Building a smart houseplant monitor (and waterer)

My colleague @dansku and I have been throwing ideas around for a smart houseplant monitor on and off for a few weeks, and we’ve gradually collected a few parts to prototype it. I thought why not document our progress on the forums; hopefully some of you will be inspired to join the project and build something too, if not you can always follow along and any ideas/feedback are welcome! :slight_smile:

I’ve got a few things in mind I’d like to achieve:

  • Monitor soil moisture
  • Monitor temperature & humidity
  • Automatic watering for when you’re away
  • Alerts (maybe via Twilio)
  • Physically small and tidy - the goal is to use a Pi Zero W, eventually with a custom HAT for compactness
  • Low cost, around $30 - I’d like people to be able to have a few units in the house (and take advantage of the fleet management part of balenaCloud!) without spending a fortune
  • Reliability - it needs to be robust and last well, the monitor shouldn’t need more maintenance than the plant!
  • Visual status indicator - an 8x8 LED matrix, or RGB LED if we run out of budget
  • Pretty charts with Grafana :slight_smile:

How we actually satisfy the above is yet to be determined, but we’ve started getting hardware together. Note: Please don’t take this list as a required list of components as things may change as we develop the project, it’s more for documentation and prototyping purposes. Most of these links are from AliExpress for price reasons.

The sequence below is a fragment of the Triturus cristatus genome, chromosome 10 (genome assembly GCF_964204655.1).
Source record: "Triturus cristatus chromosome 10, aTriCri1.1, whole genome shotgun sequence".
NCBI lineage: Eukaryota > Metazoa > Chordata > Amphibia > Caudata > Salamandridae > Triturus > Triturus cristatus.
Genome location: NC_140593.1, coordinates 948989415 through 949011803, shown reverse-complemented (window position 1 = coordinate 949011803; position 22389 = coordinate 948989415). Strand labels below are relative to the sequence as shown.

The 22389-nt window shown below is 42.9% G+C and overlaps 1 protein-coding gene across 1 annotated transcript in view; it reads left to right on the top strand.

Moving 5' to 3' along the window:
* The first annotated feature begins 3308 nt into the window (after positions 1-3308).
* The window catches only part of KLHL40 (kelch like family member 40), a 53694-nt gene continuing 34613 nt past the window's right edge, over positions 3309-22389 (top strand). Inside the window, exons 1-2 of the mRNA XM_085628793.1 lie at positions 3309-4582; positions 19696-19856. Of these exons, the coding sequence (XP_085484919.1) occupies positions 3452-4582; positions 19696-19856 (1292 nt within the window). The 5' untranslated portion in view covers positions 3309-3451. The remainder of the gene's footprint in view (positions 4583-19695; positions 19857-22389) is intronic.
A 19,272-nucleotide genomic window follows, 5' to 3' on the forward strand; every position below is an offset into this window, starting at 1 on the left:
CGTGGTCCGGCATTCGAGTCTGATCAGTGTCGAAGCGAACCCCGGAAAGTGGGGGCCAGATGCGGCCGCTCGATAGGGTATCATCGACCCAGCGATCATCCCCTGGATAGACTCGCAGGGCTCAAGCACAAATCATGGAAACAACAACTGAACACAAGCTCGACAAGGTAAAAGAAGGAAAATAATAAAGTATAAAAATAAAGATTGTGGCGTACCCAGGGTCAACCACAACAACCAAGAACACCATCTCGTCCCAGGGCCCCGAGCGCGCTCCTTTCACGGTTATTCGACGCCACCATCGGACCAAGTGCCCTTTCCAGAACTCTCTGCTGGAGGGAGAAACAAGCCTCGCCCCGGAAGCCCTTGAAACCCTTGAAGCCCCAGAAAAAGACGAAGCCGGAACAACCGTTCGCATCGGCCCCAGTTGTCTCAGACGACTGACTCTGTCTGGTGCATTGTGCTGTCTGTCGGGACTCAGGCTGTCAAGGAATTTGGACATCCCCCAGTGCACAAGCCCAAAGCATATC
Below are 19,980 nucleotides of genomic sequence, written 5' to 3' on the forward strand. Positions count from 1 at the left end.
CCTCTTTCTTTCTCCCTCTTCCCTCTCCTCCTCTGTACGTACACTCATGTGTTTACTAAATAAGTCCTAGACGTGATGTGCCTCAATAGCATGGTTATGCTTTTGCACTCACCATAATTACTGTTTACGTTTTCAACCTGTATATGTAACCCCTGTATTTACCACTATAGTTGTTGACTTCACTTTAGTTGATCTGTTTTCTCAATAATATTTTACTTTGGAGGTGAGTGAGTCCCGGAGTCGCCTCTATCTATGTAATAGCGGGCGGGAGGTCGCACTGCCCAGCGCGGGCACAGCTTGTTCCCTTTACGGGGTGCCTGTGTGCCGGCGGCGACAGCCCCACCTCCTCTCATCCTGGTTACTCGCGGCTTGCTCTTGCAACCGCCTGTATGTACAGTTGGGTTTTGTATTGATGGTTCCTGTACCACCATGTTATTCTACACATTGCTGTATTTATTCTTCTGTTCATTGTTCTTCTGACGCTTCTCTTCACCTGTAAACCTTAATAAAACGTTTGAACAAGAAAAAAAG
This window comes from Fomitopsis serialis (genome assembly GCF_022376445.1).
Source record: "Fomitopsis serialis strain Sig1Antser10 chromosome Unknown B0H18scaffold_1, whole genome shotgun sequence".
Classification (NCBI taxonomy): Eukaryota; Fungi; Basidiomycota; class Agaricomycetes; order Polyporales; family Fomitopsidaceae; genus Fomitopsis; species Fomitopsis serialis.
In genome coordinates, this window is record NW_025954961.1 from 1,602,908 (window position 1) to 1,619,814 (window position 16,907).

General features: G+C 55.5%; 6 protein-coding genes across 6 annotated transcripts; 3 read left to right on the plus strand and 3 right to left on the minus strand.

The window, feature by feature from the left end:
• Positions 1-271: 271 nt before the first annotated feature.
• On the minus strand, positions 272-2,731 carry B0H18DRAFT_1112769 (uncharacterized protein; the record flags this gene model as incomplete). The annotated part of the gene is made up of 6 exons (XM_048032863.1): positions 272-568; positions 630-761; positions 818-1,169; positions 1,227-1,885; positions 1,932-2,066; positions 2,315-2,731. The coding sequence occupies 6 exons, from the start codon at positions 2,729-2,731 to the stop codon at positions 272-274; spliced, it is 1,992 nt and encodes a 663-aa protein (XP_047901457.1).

I think that’s all the hardware we’ll need, aside from a 3D printed case and maybe some cable. That brings us to $35.34. Some items, particularly the LED matrix can be had cheaper if you buy a 3 pack so this isn’t too far off the goal.

I’ll start putting stuff together and see what happens!


OK so here’s what I have so far…

The plant we’re experimenting with uhh looking after. It’s a snake plant (we named it Python), which is apparently one of the best plants for improving indoor air quality.


This plant doesn’t need a lot of watering anyway and is easy to care for so should be perfect to test with. After that I’ll look at something that requires more maintenance, maybe a bonsai tree, or an orchid.

Here’s the water pump

Soil sensor

Stuff together on a breadboard. I’m using a sense-HAT for its LED matrix right now as I haven’t got one of the cheap I2C ones yet.

We’ve chosen the capacitative soil moisture sensor for its resiliency against corrosion, but I noticed the upper part of the board still has components that are unprotected. To address this I bought a can of this spray rubber coating to try. Hopefully it will protect the components without rendering the sensor unusable, but we’ll see!

I’ll start putting together some software next.


I did some testing on the soil moisture sensor.

Without any coating
Dry: 2.59V
Wet (submerged to line): 1.23V
Range: 1.36V

Fully coated in the rubber spray
Dry: 2.58V
Wet (submerged to line): 1.98V
Range: 0.6V

Only electronics coated
I then stripped back the coating from the sensor portion of the board, leaving only the electronics coated, which returned the readings back to their original level.

Hopefully this provides enough protection for the electronics to last for a long time in that environment - time will tell. As for the moisture readings, we’ll have to set up some method of setting a target moisture level by getting the soil moisture content to the level you want it then taking a reading.

I’m following this with interest!